First, the obvious caveats: I am white and, to be blunt about it, wealthy.
Second, the less obvious caveats: I have always lived in the Midwest, primarily in cities, and have never lived in the South except for a few months' internship at a chemical plant in small-town Kentucky.
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Confederate flags flying as part of, or next to, state and municipal government flags are awful. A flag is what you decide to fly to represent yourself right now; you make a decision every morning to haul it up the pole in first light. If it's a reflection only of your heritage, then it's a reflection of the parts of your heritage that you feel are banner examples. Thus: Flying a Confederate flag or an image of one is an implicit endorsement of, or expression of fondness for, the Confederacy. Full stop. They don't belong in the government display of any U. S. State.
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I had a different opinion about Confederate monuments and memorials. A monument and a memorial are placed by the people of one time to represent themselves to the people of the future. My opinion was that it would be better to leave them in place.
Not because I disagreed with the desire to root out the ideology of enslavement and dehumanization that put the monument there, and for which the memorialized combatants fought and died; the desire to take them down from a place of figurative and literal elevation.
I thought that it would be a kind of whitewashing that would someday allow the descendants of the monument-builders to pretend that it didn't really happen. To pretend that the ordinary white Americans who lived and shopped and worked in the communities around those monuments were not participants in the ideology of enslavement, did not really support politicians who openly advocated white supremacy, were just following orders, were themselves victims of oppression (economic, gender) and all the rest of the tired old excuses that never go away.
No, the monuments were proof that the people with the power to make monuments---and the docents love to tell the story, when the monuments have been built not just by the grand benefactors of the day but with children's pennies and young housewives' pin-money---that the people who built the monuments wanted us to know this about them: they mourned the slave system, along with the men who died to protect it.
I thought it was better that we had that proof, where it could stand out in the open and in the center of the town, shat upon by pigeons and washed by the rain, so we couldn't deny it now or in the future.
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But this wish was supported by a certain failure of imagination: the idea that people of all sorts would mainly, and increasingly, see in them what I see, monuments to shame, complicity in the promotion of a truly disgusting set of ideas, and participation in an untold list of violations against the dignity of human beings and of family life.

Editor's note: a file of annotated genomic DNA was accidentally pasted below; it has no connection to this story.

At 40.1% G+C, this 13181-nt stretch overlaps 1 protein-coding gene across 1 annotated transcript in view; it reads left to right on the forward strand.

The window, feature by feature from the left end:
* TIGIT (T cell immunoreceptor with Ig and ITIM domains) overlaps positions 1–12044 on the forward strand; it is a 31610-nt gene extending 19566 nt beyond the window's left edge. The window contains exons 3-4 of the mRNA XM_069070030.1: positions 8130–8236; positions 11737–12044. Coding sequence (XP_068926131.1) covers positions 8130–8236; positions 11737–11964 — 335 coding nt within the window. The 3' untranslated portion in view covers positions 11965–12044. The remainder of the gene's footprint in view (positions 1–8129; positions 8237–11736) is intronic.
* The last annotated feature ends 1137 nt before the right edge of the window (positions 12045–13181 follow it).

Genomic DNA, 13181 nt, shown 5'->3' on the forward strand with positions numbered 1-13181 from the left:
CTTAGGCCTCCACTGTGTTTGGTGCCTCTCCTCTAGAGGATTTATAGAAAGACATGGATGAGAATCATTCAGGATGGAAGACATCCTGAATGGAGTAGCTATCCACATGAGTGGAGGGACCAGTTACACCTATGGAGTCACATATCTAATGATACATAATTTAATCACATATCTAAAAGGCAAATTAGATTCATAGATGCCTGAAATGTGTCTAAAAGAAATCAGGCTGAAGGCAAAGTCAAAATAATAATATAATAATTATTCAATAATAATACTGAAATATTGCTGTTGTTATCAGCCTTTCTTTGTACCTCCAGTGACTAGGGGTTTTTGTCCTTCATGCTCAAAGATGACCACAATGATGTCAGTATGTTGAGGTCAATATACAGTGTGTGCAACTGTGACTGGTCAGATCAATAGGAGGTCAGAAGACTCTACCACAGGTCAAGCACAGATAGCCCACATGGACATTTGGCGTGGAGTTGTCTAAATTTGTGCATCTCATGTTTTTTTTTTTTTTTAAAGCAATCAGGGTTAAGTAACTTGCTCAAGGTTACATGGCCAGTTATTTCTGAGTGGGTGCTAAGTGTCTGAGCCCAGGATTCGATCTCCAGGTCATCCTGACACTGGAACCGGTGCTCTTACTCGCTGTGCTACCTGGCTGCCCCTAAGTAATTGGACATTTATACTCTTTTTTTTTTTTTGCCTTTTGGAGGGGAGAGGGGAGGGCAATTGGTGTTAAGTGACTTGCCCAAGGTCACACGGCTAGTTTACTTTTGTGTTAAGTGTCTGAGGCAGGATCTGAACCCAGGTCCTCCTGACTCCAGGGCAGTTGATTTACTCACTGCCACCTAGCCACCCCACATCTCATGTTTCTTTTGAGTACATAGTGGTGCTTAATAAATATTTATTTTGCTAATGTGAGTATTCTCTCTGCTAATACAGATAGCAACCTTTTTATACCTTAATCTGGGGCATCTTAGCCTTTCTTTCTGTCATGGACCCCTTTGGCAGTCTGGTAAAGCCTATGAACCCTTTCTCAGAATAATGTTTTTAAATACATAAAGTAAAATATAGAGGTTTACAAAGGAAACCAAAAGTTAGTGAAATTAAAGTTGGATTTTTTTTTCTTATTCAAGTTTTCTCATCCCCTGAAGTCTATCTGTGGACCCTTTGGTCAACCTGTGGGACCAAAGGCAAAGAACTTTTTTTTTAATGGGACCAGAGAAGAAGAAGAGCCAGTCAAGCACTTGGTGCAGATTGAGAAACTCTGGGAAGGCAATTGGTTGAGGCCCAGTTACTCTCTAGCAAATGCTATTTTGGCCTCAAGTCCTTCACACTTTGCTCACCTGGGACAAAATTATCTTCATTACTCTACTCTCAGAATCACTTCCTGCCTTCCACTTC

I didn't really expect them to become once again popular rallying points for people --- violently or without laying a finger on anyone --- who are openly carrying the flags of America's defeated and nearly universally reviled enemies.
Failure of imagination. Yes, I'll raise my hand: I am a fool for not anticipating this. I know about systematic racism. I know about overt racism and that it still happens even though I am insulated from it. I've got my own sins and to the extent that I know them I am ashamed. I have been silent when I should have spoken, when to afflict the comfortable would have meant to afflict myself too. I have been a coward.
Failure of imagination.
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If this is going to be a thing, now and in the future --- and it seems that we have no kind of guarantee that it will not;
If Confederate monuments and the graves of fallen soldiers are to be a rallying point for swastika flags and chants of "Blut und Boden";
If anti-Black and anti-Jew and anti-immigrant cheers are to rise from crowds, encircling the bronze hooves of poor effigied horses bearing graven images of white supremacy on their backs;
then tear them all up, and shove them every one--the more beautifully executed and artistic, the more damning, because white people really did pour their creativity, their resources, and their capacity for beauty into memorials to crushing faces with boots--shove them all into the museums, where people with sense can make rules about maximum occupancy, noise levels, and weapons.
I thought we needed to have it all out in the open, where we would all be forced to reckon with our past. It turns out that we are not wise enough or kind enough as a people to handle it. We must, it seems, put them under armed glass after all.